Annalisa Quinn is a London-based writer. She is a book critic for NPR, and regularly contributes reporting and criticism to the New York Times and Financial Times. She has also written about arts, culture, language, and style in the GuardianWashington Post, Slate, New Statesman, Times Literary Supplement, Tin House, and other outlets

You can follow her on Twitter here and reach her via email at annalisa.quinn [at]

Read an interview with her about book criticism here.

Selected work: 

NPR: A profile of Philip Pullman 

New York Times Magazine: How Did ‘Witch Hunt’ Become the Complaint of the Powerful?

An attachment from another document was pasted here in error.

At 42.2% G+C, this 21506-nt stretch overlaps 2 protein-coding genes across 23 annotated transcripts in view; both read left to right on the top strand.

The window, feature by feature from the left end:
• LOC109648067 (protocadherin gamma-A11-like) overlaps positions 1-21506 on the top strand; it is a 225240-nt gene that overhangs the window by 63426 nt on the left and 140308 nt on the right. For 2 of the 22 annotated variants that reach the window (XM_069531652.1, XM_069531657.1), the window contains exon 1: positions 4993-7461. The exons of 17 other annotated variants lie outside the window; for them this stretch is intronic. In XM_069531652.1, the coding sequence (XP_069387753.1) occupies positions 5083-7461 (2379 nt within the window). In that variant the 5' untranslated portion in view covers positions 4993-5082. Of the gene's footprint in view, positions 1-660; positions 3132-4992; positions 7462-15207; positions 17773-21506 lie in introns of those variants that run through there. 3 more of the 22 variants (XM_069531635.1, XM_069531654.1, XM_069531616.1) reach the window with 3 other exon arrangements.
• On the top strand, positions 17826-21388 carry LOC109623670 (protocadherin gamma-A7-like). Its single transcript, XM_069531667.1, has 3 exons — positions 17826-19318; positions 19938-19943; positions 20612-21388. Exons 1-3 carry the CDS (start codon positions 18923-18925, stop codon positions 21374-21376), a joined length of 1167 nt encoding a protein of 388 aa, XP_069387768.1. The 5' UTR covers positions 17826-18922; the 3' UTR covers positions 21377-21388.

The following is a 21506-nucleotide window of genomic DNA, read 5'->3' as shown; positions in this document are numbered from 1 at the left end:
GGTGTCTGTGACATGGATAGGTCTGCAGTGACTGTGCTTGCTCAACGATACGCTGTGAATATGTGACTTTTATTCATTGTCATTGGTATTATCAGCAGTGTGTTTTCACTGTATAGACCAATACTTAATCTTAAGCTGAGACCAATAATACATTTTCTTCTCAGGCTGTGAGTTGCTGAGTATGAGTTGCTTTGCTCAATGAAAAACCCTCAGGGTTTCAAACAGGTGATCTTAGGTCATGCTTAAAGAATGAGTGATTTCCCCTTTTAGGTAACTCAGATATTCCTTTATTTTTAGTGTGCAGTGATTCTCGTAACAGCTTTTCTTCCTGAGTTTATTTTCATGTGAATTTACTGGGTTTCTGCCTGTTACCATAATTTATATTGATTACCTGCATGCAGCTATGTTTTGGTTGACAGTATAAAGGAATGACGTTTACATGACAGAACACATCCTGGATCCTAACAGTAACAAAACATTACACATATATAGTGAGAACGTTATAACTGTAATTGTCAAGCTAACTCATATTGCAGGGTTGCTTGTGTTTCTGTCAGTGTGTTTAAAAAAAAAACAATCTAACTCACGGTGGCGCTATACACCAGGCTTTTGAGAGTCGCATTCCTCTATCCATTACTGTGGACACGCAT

New York Times: On Rosemarie Koczy, a Holocaust artist who may have invented her past

New York TimesAfter a Promise to Return African Artifacts, France Moves Toward a Plan

NPR: On Michael Wolff’s seamy, satisfying Fire and Fury 

NPR: On The Voyeur’s Motel and Gay Talese’s ethics problem

Financial Times: On Americana under Trump

New York Times: A Musical About Slobodan Milosevic Stirs Memories in Kosovo

NPR: On Deb Olin Unferth’s Wait Till You See Me Dance

NPR: On iGen, millenials, and intergenerational anxiety

NPR: On Emily Wilson’s Odyssey translation

New York Times Book Review: On Courtney Maum’s Touch

New York Times: The strange story of Chopin’s pickled heart

Slate: The Wonderful, Terrible Power of Food in Roald Dahl

NPR: An appreciation of The Toast 

Washington Post: On Stephen Greenblatt’s Rise and Fall of Adam and Eve

NPR: On Ian McEwan’s Nutshell 

NPR: On Anne Carson’s weird, wild, and luminous Float

(Almost) everything else can be found here.